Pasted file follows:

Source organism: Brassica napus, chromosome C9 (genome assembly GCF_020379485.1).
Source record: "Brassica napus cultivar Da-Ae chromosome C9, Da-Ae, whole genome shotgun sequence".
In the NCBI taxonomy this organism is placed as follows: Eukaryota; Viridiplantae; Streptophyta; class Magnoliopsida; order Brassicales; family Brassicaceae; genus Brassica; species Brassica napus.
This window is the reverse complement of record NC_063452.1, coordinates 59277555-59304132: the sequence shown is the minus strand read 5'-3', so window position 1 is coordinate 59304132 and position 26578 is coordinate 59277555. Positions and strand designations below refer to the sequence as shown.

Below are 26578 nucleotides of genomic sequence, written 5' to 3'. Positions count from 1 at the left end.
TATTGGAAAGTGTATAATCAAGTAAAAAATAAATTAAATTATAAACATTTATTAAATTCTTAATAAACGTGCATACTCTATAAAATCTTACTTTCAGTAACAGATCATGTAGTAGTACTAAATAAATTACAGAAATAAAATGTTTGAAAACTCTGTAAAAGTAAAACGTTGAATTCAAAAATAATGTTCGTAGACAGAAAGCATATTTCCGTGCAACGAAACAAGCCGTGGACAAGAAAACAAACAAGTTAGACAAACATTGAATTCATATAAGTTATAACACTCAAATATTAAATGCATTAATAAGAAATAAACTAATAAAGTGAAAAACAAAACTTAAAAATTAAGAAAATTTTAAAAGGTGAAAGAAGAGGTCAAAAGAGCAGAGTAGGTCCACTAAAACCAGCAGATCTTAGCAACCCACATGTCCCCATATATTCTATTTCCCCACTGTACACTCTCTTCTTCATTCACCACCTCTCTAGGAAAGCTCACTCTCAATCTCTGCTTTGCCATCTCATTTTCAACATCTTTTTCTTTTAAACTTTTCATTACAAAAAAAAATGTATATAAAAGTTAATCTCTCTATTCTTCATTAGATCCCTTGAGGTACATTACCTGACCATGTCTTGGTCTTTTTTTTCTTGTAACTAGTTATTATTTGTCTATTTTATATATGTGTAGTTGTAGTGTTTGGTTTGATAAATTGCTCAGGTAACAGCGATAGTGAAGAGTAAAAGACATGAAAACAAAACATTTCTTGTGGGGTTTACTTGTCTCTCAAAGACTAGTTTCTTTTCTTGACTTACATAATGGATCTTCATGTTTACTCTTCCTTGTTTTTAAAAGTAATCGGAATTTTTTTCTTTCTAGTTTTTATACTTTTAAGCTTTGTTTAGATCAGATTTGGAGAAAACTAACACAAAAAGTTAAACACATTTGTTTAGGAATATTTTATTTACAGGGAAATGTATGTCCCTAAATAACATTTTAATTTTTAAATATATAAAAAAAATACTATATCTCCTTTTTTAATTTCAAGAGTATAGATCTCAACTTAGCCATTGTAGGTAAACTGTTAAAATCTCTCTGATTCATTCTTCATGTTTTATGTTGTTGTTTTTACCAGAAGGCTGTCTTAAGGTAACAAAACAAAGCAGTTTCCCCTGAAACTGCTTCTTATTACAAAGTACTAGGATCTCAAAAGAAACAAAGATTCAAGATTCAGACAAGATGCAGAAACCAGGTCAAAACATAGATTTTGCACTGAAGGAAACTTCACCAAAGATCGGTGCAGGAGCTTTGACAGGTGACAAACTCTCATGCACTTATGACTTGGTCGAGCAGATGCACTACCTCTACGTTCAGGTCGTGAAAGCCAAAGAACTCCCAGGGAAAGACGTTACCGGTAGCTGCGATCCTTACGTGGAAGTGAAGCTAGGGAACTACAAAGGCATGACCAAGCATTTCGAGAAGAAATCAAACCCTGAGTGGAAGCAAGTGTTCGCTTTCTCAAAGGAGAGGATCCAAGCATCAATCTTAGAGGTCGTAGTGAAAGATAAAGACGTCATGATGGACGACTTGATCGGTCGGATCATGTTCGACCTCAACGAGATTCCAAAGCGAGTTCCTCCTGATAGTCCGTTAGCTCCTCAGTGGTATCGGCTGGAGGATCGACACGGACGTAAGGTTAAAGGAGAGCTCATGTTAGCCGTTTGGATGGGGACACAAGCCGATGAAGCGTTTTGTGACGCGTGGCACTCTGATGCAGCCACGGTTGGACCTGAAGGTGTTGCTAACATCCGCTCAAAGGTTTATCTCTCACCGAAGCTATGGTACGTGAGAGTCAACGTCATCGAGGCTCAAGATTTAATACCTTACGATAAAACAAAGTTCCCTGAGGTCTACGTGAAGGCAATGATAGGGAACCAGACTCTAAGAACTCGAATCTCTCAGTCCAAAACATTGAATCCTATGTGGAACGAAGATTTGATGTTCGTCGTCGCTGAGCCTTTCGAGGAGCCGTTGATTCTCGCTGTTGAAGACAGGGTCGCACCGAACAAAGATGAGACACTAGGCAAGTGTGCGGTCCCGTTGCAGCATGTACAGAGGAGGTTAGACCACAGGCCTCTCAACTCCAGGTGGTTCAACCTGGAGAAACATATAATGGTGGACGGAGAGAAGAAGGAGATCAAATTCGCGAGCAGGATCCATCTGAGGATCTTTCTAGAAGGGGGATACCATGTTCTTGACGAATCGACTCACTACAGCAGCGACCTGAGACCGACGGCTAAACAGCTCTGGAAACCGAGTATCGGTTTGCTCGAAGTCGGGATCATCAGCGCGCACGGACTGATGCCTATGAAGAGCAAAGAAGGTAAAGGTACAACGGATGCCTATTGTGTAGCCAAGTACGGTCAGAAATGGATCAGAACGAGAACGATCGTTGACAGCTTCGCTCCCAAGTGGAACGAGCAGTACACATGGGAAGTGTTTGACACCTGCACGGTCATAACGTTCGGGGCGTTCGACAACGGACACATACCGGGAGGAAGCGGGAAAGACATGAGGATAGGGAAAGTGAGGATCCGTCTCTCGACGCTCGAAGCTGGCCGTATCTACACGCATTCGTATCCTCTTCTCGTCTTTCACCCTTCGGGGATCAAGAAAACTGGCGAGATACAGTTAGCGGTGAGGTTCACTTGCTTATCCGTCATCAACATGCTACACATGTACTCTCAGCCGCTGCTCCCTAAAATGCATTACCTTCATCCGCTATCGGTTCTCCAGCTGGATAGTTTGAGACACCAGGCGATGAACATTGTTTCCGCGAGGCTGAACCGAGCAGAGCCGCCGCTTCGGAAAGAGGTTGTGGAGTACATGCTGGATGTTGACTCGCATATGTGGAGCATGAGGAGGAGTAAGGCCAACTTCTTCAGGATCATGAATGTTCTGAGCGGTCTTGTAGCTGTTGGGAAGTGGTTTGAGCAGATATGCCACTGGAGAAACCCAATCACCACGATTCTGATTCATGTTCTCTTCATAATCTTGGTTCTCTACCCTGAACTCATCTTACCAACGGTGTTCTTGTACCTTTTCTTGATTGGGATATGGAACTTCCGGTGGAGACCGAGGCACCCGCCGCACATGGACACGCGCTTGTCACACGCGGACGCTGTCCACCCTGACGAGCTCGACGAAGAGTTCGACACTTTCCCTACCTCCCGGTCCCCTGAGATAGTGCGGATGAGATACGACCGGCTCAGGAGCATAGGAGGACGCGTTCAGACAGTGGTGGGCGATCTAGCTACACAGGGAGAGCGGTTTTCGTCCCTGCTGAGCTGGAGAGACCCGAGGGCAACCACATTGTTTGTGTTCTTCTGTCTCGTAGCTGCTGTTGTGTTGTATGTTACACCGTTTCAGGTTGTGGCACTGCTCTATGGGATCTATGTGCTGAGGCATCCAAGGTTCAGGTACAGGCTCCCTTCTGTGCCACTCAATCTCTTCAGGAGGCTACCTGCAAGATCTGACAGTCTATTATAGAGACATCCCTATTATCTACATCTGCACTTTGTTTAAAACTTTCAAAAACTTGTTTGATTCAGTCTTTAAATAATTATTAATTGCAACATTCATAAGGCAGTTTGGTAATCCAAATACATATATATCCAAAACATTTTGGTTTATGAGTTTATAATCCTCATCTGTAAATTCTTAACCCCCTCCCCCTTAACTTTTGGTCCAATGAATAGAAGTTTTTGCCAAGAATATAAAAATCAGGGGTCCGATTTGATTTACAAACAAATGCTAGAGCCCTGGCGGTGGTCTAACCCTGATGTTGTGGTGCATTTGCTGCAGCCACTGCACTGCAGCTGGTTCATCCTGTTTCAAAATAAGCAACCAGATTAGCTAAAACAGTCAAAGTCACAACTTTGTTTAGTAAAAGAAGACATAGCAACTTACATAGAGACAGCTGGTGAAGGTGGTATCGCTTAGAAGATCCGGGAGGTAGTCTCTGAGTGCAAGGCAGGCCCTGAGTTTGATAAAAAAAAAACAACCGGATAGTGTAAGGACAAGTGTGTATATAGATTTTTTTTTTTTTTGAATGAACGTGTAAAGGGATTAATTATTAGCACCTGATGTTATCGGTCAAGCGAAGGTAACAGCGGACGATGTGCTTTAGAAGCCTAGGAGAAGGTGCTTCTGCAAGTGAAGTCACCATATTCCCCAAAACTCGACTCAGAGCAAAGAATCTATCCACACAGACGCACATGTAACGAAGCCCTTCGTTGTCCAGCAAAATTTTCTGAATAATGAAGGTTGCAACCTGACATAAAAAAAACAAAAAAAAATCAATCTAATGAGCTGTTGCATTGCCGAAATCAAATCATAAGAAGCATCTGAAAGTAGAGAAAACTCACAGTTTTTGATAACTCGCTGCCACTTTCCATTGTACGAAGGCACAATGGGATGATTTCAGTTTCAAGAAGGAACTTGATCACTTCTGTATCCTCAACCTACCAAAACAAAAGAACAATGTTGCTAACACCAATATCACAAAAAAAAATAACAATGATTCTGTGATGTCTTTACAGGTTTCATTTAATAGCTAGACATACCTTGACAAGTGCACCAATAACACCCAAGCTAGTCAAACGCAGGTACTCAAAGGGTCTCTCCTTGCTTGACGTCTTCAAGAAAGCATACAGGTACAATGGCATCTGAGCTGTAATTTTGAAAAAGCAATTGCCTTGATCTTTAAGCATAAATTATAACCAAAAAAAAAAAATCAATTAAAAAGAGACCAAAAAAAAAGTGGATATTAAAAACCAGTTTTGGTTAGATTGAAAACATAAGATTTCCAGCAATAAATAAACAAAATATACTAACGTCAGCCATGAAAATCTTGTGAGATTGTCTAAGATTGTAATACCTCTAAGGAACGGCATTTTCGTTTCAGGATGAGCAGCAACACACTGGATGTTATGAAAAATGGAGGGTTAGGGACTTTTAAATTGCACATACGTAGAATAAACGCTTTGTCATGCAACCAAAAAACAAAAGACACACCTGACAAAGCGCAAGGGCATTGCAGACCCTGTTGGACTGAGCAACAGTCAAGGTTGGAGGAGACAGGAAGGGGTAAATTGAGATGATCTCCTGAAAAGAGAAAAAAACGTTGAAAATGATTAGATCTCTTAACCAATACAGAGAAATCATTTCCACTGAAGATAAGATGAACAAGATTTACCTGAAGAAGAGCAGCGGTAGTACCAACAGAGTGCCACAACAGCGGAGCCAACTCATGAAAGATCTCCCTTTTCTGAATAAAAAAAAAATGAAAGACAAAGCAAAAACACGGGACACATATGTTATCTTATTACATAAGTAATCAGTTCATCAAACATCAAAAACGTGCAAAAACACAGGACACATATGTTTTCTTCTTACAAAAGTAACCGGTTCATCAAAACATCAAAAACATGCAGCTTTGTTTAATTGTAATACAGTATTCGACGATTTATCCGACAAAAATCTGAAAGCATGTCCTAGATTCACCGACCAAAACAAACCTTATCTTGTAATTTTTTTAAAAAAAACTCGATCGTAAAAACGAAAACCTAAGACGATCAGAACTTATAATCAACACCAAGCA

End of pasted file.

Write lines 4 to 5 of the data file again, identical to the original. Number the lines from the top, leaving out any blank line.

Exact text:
This window is the reverse complement of record NC_063452.1, coordinates 59277555-59304132: the sequence shown is the minus strand read 5'-3', so window position 1 is coordinate 59304132 and position 26578 is coordinate 59277555. Positions and strand designations below refer to the sequence as shown.

Below are 26578 nucleotides of genomic sequence, written 5' to 3'. Positions count from 1 at the left end.